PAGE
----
Non-Literary Texts

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Non-literary Texts

Explain the difference between literary and non-literary texts

Literary texts tend to have a more artistic purpose and different audience to that of non-literary texts

Approach with confidence the analysis of a non-literary text

Consider lexis, grammar, phonology, purpose, audience and genre

Recognise the importance of identifying the advertiser, the target audience and the purpose when analysing advertisements

These factors all contribute to the style of writing; it can affect the level of formality, complexity of grammar or language and the message of a non-literary text

List Lexical Features which are commonly associated with advertisements

Brand Names, Slogans/catchphrases, positive/conversational/technical/non-standard words, puns and wordplay, lexis which suggests the product is unique

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Non-Literary Texts

Explain the difference between tabloid and broadsheet newspapers

Tabloid - Tends to be more lightweight and have a less well-educated audience

Broadsheets - Usually attracts the more 'highbrow' sectors of society because they include more political and cultural stores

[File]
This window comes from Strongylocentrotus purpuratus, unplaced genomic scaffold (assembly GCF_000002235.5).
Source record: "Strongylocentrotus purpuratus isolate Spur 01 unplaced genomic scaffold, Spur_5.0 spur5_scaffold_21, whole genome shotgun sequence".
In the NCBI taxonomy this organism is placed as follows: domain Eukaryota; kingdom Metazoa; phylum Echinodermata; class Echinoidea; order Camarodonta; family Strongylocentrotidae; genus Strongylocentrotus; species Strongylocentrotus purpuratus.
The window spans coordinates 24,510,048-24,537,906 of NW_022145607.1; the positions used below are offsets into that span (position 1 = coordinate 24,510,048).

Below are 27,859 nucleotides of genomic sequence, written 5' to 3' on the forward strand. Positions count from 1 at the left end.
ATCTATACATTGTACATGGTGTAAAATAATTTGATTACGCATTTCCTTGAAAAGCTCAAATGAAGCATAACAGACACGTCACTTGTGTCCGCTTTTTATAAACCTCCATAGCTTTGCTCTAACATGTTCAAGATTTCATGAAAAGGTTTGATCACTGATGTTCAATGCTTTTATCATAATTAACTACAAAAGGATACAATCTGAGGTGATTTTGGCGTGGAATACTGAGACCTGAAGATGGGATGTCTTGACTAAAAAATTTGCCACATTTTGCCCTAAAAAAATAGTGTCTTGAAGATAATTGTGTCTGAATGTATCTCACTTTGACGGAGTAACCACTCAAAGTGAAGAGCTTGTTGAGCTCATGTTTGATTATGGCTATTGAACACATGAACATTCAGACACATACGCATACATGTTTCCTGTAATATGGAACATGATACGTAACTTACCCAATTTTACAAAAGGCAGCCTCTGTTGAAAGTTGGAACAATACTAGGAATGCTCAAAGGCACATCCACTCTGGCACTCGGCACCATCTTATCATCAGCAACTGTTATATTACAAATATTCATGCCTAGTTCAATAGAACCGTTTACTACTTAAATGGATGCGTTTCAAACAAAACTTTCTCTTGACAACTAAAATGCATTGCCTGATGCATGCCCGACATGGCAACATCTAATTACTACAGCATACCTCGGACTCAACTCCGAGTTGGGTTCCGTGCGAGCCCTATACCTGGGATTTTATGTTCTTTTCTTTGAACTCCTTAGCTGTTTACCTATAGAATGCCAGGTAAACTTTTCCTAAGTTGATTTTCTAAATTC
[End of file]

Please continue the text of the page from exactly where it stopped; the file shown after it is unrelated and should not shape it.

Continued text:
Identify the main linguistic features of headlines

Simple/Informal lexis, journalese, puns, ellipsis, noun phrases, present-tense verbs, phonological devices

List lexical devices commonly associated with newspapers

Tabloids - more informal, journalese, emotive/dramatic/sensational language, bias

Broadsheets - more formal, journalese, factual/informative language, neutral tone/subtle bias

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Non-literary Texts

List grammatical features associated with newspapers

Tabloids - short simple/compound sentences, fronted conjuntions, simple conjunctions

Broadsheets - Longer, complex senteces, wide range of cohesive devices

Explain the distinctive linguistic features of website pages

Non-linear is a big focus of this

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